February 27, 2014
The other day when we took the Indian Pass Road, we ended up in Picacho State Recreation Area. After a little research, I found that Picacho had actually been a booming mining town in the 1890s.
|The main dirt road thru Picacho...|
About 700 men mined ore and the population reached 2,500. When the river was dammed (1938), Picacho was flooded and destroyed.
Picacho SRA offers three signed trails. Our choice for the day was Stamp Mill. It was described as a two mile round trip hike that crosses the park's volcanic slopes and visits the abandoned Picacho's stamp mill.
We enjoyed vistas of Picacho Peak...
the Colorado River...
and exploring an old stamp mill.
Jose Mendivil discovered gold in the surrounding mountains here in the early 1860s. He laid out the townsite, sold claims, and homesteaded a section of land along the Colorado River. He even named the streets after his daughters. During its heyday, the town had three stores, schools, saloons, and was served by steamboats that connected mining towns along the river.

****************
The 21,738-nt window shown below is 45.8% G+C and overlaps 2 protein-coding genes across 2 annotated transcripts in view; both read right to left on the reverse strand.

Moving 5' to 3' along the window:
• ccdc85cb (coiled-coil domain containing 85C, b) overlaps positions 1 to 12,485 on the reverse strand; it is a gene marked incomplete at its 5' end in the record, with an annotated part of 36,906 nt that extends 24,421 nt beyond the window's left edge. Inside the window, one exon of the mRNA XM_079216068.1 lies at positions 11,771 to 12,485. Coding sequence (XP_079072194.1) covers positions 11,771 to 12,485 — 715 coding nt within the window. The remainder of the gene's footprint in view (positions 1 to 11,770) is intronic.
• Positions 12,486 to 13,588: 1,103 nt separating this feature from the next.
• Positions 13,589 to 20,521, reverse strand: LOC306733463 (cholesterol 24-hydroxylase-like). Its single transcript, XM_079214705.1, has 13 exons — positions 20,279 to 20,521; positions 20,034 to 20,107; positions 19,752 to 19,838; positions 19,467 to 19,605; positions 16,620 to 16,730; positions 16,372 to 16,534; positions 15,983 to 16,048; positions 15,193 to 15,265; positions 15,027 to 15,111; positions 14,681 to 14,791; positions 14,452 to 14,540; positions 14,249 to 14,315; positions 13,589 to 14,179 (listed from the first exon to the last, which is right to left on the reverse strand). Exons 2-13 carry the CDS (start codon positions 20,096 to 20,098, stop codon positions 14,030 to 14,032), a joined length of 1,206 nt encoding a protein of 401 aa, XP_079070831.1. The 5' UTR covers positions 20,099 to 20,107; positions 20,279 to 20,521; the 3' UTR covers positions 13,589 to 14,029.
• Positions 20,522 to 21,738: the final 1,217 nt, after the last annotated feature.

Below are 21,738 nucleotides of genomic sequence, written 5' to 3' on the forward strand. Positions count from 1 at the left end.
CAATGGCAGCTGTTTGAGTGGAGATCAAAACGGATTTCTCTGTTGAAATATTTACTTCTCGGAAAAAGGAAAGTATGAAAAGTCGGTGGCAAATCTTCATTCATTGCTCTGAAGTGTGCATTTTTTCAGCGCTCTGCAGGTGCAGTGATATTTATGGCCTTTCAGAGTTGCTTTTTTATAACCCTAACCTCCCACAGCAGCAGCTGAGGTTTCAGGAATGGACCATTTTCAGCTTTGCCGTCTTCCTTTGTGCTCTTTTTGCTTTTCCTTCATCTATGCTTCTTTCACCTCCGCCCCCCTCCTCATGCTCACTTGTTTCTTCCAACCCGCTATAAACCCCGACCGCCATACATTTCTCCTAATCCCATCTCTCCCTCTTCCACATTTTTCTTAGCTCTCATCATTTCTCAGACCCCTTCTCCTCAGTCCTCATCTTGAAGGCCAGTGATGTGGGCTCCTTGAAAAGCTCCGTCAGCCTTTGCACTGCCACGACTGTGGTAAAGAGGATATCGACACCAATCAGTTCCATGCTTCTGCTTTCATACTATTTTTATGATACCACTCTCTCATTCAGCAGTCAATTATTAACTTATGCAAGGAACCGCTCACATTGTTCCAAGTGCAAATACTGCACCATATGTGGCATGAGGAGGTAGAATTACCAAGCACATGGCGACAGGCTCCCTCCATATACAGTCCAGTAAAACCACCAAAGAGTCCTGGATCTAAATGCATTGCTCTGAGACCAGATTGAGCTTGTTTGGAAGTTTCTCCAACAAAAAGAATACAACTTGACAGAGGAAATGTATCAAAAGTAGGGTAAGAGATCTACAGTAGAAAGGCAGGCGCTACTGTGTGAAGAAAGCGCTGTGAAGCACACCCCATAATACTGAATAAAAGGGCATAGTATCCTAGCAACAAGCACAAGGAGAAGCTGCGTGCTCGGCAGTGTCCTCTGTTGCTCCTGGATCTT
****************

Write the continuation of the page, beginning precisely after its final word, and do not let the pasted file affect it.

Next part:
Today all that remains is the lower stamp mill constructed in 1877-78 of hand cut native rhyolite stone.
It's so cool discovering these old historic sites. It sure sparks a curiosity...how did these people live? Did their saloons have swinging doors and bar fights, how did they escape floods from the river, did the schools have books...
Thanks for stopping by.
Until next time...